The big “Ah Hah!” is that, there is no PERFECT home. Not  with newly constructed homes or with existing homes. Period! There is always something that the you would change; do different; get rid of; turn into something else, if you could, once you’ve lived in the home for a while. That’s just the nature of our beings.  We live with something for a while, evaulate it, and then re-invent it.

My best advice is to work with a seasoned real estate agent, evaluate each home on the criteria above, and then have your agent explain the most recent, comparable sales (comps) to you. After that, make an offer that is best suited to the seller’s criteria for an acceptance with your goals in mind. (An experienced agent representing you will call the listing agent and discuss the details of the offer, including a lot of the fine points that the seller is going to be very picky about.) It doesn’t take much sometimes, to get sellers to see the light and for them to lower their price to accommodate an offer. If you, as a buyer, don’t put pencil to paper and write an offer, you’ll never know what the seller may have conceeded.

Cant find what you’re looking for in the neighborhood that you’re smitten with? I am somewhat of an Home & .Garden T.V.  junkie in the late evenings and on weekends. There is an excellent show on the H.G. network called “Hidden Potential.”  The show highlights 3 different homes that are not up to the buyer’s standards, but are below their price-point. The designer/architect shows buyer’s how they can re-create the space to make it their own, while staying within their budget. Great show! Too many buyers don’t have enough vision as to what the home ccould actually become when they put their own stamp on it. I say, GET CREATIVE! Look outside the box! Or at least learn to look for the “potential” of a home.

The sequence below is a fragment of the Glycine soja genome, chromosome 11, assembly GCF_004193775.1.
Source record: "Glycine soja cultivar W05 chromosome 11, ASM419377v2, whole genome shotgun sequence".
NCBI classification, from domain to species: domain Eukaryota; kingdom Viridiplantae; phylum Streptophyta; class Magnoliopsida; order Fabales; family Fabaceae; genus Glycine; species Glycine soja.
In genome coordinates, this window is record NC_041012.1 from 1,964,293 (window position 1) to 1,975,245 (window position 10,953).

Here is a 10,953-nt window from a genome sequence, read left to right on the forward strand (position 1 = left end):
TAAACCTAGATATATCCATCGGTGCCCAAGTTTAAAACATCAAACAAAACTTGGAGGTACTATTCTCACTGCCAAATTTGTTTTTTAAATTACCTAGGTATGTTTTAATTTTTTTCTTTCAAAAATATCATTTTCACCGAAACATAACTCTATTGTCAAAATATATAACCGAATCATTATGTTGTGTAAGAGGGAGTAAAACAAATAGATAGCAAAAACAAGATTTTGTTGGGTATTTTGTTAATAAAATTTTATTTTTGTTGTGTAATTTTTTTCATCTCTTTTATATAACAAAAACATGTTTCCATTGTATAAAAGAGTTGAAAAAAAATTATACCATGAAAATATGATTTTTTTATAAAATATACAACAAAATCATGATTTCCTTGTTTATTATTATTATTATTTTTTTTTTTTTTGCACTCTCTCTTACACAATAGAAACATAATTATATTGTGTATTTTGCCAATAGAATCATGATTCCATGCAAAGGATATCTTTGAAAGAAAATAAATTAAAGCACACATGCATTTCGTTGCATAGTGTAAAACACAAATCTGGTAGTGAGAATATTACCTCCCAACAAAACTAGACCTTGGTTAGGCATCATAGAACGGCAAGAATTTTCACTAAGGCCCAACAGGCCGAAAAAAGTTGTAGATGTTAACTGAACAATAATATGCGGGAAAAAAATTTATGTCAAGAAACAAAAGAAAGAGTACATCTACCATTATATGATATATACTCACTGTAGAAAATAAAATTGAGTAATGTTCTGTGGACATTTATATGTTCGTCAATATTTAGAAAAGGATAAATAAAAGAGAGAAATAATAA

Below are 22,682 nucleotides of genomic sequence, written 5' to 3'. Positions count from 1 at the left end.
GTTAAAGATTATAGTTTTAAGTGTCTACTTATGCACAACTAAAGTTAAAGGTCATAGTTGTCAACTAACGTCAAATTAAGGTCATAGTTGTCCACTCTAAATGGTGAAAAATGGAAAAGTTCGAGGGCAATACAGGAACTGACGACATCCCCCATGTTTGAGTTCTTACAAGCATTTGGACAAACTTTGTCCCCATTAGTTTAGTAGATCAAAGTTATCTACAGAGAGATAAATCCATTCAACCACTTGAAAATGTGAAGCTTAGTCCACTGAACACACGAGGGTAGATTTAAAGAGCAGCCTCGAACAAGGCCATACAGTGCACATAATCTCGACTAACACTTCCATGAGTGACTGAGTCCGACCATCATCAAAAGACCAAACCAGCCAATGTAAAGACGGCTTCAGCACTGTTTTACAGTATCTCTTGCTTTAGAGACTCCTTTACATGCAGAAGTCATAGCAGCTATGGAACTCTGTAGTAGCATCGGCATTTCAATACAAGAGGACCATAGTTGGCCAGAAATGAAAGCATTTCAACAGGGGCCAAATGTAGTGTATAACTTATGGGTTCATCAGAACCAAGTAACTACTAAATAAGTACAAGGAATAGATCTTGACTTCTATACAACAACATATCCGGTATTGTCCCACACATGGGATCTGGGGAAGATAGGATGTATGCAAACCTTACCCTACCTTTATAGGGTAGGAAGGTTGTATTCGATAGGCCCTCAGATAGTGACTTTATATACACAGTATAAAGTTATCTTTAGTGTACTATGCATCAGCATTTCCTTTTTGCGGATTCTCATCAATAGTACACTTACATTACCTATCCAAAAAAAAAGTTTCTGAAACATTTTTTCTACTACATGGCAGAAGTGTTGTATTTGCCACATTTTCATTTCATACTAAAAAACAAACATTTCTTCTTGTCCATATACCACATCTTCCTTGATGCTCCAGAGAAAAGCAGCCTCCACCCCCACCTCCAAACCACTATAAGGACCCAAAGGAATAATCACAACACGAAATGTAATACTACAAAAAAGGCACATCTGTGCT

To buyers: There are so many fantastic homes for sale from many different eras. What would happen to these landmarks and historic mavens if nobody had vision to turn them into their own “perfect house?”  Look for the home’s best attributes where your criteria is concerned and figure out, with the help of your experienced agent, what you can negotiate on the price with the seller.

Sellers: Put your absolute best foot forward from day 1! The day your house goes active in the Multiple Listing Service (on the open market,) your home should be in primo condition. You want to WOW! buyers and leave them with the impression that they can move right in without doing anything to the home.

Everybody, can we just learn to get along in this housing market?

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downtown-offshore.jpgI have moved across the country more times than I can count on one hand. I’ve always gravitated back to Long Beach and all that it has to offer. I’ve spent a lot of my adult life here and have decided to share my “Top Ten Reasons to Move to Long Beach.”  There are many reasons, but here is the short list, not in any particular order:

  1.  GREEN SPACE and Lots of It!!! Everyone is talking “green” now, from the Al Gore to Congress and the Sundance Channel’s, Robert Redford. Well, Long Beach has the most recreational park space per capita than any other city in California. The city has more golf courses, nature trails, dog parks, beach parks, open green space than any other city in the state of California! Want to enjoy GREEN? Move to Long Beach!!!
  2. Average Year-Round, Balmy Temperature is a WONDERFUL 77 Degrees!  Who can dispute that it’s pretty pleasant! If you study the coastline of California, Long Beach is tucked inland. The beaches run east and west. This dissimilarity puts us in the high 70’s for an average temperature. Most other beach cities in So Cal are several degrees colder in the winter months .
  3. Diversity is the Name of the Game! With so many diverse activities and events going on at all times in the city of Long Beach, it’s hard to just name a few. Culture is a prized focus of this great city. For openers Long Beach offers the LB Civic Orchestra, Ballet, Opera, the Museum of Latin Art (MOLA,) Long Beach Art Museum and Cafe, just to name a few. On the hipper/cheekier side of things, there is the LB Grand Prix, Sea Festival, LB Aquarium, Haute Dog Parade (Easter and Halloween,) Long Beach Marathon, Belmont Shore Car Show, Chocolate Festival, Chili Cook-off, Taste of Belmont Shore, Vault 350 for great music entertainment, etc…